In the absence of its best native-born pitchers, the CPBL is considered a hitter’s league, with scores routinely reaching double digits. Canadian Scott Richmond, who pitched with the Toronto Blue Jays and now for the Fubon Guardians, says that promoting an offensive league is a way to generate excitement for the fans, but adds that imported foreign pitchers are helping put a lid on that. “It’s helping out that they bring the foreigners over to try and control the hitting — it’s a very offensive game.”
Acceptable salaries are one of the primary attractions bringing imported players to Taiwan. Professional baseball – like all professional sports is a tough way to make a living. For every multimillion dollar MLB contract signed, thousands of other players strive in obscurity and near poverty.
The minimum MLB salary is US$500,000 per year, and the average salary US$4.4 million. But unsigned A-Advanced and Double-A minor league players earn as little as US$1,500 and US$1,700 per month, respectively, and many are forced to work temporary jobs during the offseason and even live rent-free with “host families.” Even experienced Triple-A minor league players with the greatest likelihood of getting advanced to the majors earn little more than US$82,000 per year, barely a middle-class income in many parts of the United States. Players in independent leagues earn even less.
“You just don’t make that much money in the minor leagues; you’re almost paying to play,” says Loree.
Taiwan offers an average of US$15,000 per month to its foreign players. Factor in housing and most meals, and foreign players in the CPBL can live quite comfortably.
The CPBL can also be a ticket back to the big leagues, or at least the bigger leagues of Japan and Korea, with scouts monitoring the league and buying the contracts for players, including foreign players, from Taiwanese teams.
On the other hand, the league is just as volatile as everywhere else, and players can be let go easily as well. Chris Seddon, who was interviewed for this story, was released by the Fubon Guardians in late June.
Richmond is sanguine about the risks of being traded or let go. “It’s not up to me; baseball’s never been up to me. I just try to make the decision hard for them.”
All of the pitchers interviewed for this story say that they are happy to be playing in Taiwan, but did note several challenges that they face both in the lifestyle and the playing style.
Although teams provide translators for their foreign players, communication can still be an issue. “There are unwritten rules about respect between peers and staff, and lines that shouldn’t be crossed,” observed Billings in an email. “Messages can be lost in translation if spoken with the wrong tone of voice or at the wrong time.”
The coaching is very Japanese-style, according to players, with little instruction from the coach to the players. “And that’s fine,” says Segovia. “I’ve been pitching professionally for over 15 years, so I don’t need you to teach me how to throw a curve ball.” Segovia adds that the coaching staff will watch out for problems and are willing to assist if needed, but essentially their attitude is “Do your work and get your job done.”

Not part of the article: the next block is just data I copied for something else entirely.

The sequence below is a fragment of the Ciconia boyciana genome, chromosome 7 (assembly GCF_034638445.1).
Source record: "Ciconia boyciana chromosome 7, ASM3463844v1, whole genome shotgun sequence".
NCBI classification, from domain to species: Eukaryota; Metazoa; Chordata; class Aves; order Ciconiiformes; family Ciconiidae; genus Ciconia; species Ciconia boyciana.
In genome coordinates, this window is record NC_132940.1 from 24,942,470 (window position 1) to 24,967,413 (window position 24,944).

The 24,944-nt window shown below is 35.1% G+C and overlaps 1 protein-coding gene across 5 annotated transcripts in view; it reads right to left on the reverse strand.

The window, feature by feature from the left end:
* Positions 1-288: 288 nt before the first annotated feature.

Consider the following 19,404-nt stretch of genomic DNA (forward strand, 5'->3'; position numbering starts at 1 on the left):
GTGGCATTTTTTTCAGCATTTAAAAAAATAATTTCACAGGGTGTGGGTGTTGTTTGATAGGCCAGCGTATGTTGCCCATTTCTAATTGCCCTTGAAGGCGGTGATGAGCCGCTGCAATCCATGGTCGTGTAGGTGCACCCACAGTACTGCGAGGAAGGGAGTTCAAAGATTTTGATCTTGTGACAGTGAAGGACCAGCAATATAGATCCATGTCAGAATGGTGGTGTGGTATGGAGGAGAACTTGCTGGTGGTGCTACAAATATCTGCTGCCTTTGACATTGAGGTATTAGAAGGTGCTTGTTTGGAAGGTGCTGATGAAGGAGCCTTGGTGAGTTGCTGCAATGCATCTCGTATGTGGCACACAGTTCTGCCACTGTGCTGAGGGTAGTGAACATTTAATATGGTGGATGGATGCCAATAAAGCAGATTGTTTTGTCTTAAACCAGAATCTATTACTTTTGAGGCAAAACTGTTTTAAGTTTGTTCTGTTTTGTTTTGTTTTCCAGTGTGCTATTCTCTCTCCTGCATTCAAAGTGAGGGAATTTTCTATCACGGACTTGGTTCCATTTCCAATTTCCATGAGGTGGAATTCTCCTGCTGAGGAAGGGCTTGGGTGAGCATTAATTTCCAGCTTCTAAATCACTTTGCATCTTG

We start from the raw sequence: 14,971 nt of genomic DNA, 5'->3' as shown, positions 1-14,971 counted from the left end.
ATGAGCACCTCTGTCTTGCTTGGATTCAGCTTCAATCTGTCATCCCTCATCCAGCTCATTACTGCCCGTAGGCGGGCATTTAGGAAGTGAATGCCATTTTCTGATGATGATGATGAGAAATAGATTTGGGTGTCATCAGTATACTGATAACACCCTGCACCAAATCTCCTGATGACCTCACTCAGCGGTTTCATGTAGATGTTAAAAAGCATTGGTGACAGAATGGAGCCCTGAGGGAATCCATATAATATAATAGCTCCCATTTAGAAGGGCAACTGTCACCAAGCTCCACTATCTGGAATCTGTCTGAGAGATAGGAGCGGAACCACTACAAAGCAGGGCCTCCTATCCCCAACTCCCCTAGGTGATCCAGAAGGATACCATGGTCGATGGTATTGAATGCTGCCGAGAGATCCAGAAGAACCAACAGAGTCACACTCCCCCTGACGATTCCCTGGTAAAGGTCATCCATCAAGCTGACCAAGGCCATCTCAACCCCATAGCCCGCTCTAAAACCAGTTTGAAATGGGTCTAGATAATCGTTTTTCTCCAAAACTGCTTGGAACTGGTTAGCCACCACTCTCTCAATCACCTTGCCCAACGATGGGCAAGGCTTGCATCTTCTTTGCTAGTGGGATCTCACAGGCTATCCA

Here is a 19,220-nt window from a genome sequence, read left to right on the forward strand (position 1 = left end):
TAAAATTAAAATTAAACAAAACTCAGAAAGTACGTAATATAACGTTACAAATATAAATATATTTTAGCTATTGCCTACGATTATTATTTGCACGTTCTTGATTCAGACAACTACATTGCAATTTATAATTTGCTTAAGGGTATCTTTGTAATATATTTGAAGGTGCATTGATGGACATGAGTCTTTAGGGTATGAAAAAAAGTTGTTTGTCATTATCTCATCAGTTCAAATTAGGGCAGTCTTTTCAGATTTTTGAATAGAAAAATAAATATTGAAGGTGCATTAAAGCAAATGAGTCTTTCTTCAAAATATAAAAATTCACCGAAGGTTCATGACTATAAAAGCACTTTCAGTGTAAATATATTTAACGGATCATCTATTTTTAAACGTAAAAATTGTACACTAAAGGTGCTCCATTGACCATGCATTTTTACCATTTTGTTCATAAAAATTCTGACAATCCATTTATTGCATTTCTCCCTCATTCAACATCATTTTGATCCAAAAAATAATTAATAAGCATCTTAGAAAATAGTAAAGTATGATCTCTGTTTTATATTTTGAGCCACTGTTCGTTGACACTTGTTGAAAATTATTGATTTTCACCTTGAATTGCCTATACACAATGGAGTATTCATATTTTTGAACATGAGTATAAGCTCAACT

Taiwan’s intense subtropical heat and humidity – and often incessant rainfall – also add to the challenge. “The weather here is also a force to be reckoned with,” noted Billings, adding, “I’ve never sweated so much on the field in my life.”
Rainfall is another issue, and during research for this story in early June, this writer was able to attend only one game that didn’t get cancelled due to rain. The rain limits the amount of outdoor practice as well as play, something that is very important for pitchers to maintain their strength and speed.
None of the CPBL teams besides the Lamigo Monkeys have an actual home field, and home games can be played in various stadiums and sports venues throughout the island. While the constant travel might be merely a nuisance, the inconsistent quality of the playing fields, particularly the pitcher’s mounds, creates real risk for the pitchers.
“Mechanically speaking, a pitcher has to produce more power and energy on a flat mound than a mound that has more slope,” noted Billings, adding that he has seen “many pitchers get injured here in their shoulders, elbows, and backs. As a pitcher, I feel quite certain that inconsistent playing surfaces play a huge role.”
Inconsistent calls by umpires is another issue raised by several players. “Remaining consistent with inconsistent conditions is a challenge for any player in the CPBL,” said Billings.
The most common complaint heard, though, is that with only four teams, the league is too small. With the same teams playing one another so frequently, hitters become more familiar with individual pitchers, making it easier to adapt and get hits.
Also, the small number of CPBL teams means that the 200 or so players in Taiwan’s own minor league have little opportunity to advance their careers, which could stifle the future development of the league.
Nevertheless, with stadiums being regularly filled, merchandising on the upswing, and the league’s scandal ridden past behind it, CPBL players and fans are optimistic about the league’s prospects, as baseball continues to weave its magic for fans and players alike.
“You’re hitting a round ball with a rounded bat – if you hit with this part of the bat, it goes over the fence, but with just a slightly different part of the bat it’s a pop-up to short,” observes Segovia. “There are no guarantees. And that’s why people like it. And that’s why I’m gonna play for as long as I can.”
(Taiwan Business TOPICS is published monthly by the American Chamber of Commerce in Taipei.)
TNL Editor: Edward White